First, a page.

The Learn, Innovate, Improve (LI2) process is a systematic, evidence-informed approach to program improvement. LI2 involves a series of analytic and replicable activities, supported by collaboration between practitioners and applied researchers, to help human services programs design, implement, and iteratively test programmatic changes. As a continuous improvement process, LI2 is intended to build practitioners’ capacity for better using and producing high-quality evidence; ultimately, this process can be institutionalized within the program environment. Human services programs (such as workforce development and employment services, safety net programs, child welfare services, early childhood education programs, and healthy family programs, among others) often seek to improve their practices in order to better help their clients. For various reasons, however, undertaking a systematic and evidence-informed approach to program change may not always happen. The LI2 process was collaboratively designed as a flexible solution to help programs embed analytic methods into their change and quality improvement efforts. (Author abstract) 

  • Individual Author: Ross, Christine; Sama-Miller, Emily; Roberts, Lily
    Reference Type: Stakeholder Resource
    Year: 2018

    The Exploration of Integrated Approaches to Supporting Child Development and Improving Family Economic Security project investigated the design and evaluability of approaches to alleviating poverty that address the needs of low-income parents and children. The project examined programs that deliberately combine services that are intended to support both child development and parental economic security. Recent advances in implementation science and other fields of research can provide key insights for new programs that may prove more effective than similar programs designed in the 1980s and 1990s. The project was funded by the Office of Planning, Research, and Evaluation (OPRE) in the Administration for Children and Families (ACF), U.S. Department of Health and Human Services, and was conducted by Mathematica Policy Research and Northwestern University. (Author abstract) 

    The Exploration of Integrated Approaches to Supporting Child Development and Improving Family Economic Security project investigated the design and evaluability of approaches to alleviating poverty that address the needs of low-income parents and children. The project examined programs that deliberately combine services that are intended to support both child development and parental economic security. Recent advances in implementation science and other fields of research can provide key insights for new programs that may prove more effective than similar programs designed in the 1980s and 1990s. The project was funded by the Office of Planning, Research, and Evaluation (OPRE) in the Administration for Children and Families (ACF), U.S. Department of Health and Human Services, and was conducted by Mathematica Policy Research and Northwestern University. (Author abstract)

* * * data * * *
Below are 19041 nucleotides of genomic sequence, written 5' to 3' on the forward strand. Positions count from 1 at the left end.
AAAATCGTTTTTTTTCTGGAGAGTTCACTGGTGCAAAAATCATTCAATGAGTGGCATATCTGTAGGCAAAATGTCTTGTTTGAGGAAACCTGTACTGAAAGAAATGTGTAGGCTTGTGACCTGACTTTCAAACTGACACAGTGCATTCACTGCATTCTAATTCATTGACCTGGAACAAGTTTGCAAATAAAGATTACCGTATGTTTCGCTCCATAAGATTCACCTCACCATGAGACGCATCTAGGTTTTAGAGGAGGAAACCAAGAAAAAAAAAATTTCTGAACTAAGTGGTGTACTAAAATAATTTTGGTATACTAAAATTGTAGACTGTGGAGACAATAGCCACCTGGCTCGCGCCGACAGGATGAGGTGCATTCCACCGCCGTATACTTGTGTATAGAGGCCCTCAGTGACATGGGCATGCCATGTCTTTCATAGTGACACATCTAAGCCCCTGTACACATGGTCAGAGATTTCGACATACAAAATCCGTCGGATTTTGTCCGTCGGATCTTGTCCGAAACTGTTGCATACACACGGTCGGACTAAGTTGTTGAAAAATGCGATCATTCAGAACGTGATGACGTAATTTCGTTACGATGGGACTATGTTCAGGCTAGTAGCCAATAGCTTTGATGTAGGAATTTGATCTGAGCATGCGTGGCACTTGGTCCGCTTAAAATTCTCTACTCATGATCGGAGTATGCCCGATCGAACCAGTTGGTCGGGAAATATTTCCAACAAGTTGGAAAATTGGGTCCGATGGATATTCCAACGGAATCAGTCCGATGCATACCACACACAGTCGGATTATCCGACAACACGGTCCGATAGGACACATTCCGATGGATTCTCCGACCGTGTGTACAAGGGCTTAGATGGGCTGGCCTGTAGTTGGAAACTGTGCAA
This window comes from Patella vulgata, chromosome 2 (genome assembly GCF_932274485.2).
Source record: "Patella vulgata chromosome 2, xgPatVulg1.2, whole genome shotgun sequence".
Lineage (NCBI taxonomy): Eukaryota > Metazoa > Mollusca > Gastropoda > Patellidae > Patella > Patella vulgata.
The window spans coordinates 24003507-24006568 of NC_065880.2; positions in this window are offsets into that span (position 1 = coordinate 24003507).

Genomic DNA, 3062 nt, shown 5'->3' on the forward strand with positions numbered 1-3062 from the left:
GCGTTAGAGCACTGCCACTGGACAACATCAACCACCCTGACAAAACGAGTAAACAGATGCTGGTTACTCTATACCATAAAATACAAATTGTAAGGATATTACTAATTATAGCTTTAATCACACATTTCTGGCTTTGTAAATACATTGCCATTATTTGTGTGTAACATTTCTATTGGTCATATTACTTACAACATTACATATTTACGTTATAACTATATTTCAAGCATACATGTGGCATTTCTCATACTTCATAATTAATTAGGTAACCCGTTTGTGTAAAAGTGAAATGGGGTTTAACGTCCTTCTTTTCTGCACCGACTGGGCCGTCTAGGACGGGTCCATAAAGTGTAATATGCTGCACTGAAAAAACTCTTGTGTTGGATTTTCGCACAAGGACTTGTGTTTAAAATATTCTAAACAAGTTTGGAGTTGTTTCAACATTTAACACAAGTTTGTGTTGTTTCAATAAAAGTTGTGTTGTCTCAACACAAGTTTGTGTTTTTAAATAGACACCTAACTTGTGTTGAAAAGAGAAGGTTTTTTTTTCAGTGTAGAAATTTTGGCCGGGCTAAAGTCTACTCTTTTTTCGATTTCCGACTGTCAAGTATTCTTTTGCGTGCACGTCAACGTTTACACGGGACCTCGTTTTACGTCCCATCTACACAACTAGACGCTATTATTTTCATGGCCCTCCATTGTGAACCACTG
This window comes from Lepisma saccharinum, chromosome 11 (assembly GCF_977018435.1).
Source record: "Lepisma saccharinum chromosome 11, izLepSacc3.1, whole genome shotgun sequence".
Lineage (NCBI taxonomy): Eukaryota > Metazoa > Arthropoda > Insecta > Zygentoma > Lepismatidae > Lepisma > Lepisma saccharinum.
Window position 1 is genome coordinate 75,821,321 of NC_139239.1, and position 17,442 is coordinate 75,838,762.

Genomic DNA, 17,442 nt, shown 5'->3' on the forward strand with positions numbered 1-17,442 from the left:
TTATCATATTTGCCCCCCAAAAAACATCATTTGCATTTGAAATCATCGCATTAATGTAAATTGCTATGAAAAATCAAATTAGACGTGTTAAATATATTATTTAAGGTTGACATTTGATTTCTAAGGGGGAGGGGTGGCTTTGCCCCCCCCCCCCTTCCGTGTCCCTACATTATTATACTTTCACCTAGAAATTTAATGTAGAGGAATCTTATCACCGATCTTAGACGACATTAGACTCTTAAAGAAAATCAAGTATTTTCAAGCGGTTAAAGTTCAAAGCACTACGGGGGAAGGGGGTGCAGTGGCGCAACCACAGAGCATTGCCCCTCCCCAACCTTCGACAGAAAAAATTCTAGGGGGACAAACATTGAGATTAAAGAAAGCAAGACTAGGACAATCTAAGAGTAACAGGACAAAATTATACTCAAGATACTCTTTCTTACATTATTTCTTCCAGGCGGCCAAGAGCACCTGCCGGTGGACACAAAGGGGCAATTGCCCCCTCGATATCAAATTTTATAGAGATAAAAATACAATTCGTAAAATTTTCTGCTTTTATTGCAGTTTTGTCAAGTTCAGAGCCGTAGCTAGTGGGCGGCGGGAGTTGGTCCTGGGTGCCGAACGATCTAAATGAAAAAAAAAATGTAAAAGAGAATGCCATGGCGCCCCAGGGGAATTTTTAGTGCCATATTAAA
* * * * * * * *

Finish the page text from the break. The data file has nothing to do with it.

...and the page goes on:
• Individual Author: Maxwell, Kelly
    Reference Type: Report
    Year: 2017

    Policymakers are increasingly interested in using administrative data to address pressing, policy-relevant questions. The federal Office of Management and Budget (OMB), for instance, issued a memo in 2014 that encouraged agencies to use and share administrative data and provided guidance related to using administrative data for statistical purposes (M-14-06). Building on this, the Office of Planning, Research and Evaluation (OPRE) in the Administration for Children and Families, U.S. Department of Health and Human Services focused its 2015 Innovative Methods meeting on the promises and challenges of using administrative data in social policy research.

    This brief is based on a panel presentation at that meeting, Gaining Access and Maintaining Confidentiality. The purpose of this brief is to provide an overview of the multiple aspects of access to consider when using administrative data for social policy research. It includes discussion of access to data, importance of relationships, considering and valuing both confidentiality and access to data, and building...

    Policymakers are increasingly interested in using administrative data to address pressing, policy-relevant questions. The federal Office of Management and Budget (OMB), for instance, issued a memo in 2014 that encouraged agencies to use and share administrative data and provided guidance related to using administrative data for statistical purposes (M-14-06). Building on this, the Office of Planning, Research and Evaluation (OPRE) in the Administration for Children and Families, U.S. Department of Health and Human Services focused its 2015 Innovative Methods meeting on the promises and challenges of using administrative data in social policy research.

    This brief is based on a panel presentation at that meeting, Gaining Access and Maintaining Confidentiality. The purpose of this brief is to provide an overview of the multiple aspects of access to consider when using administrative data for social policy research. It includes discussion of access to data, importance of relationships, considering and valuing both confidentiality and access to data, and building capacity for the use of administrative data. As an overview, it is intended to raise awareness of issues rather than extensively describe access issues or offer strategies for overcoming challenges in accessing data. Multiple other resources are available regarding the use of administrative data. One example is the Child Care and Early Education Research Connections Working with Administrative Data webpage, where administrative data resources are summarized and updated quarterly. (Author introduction)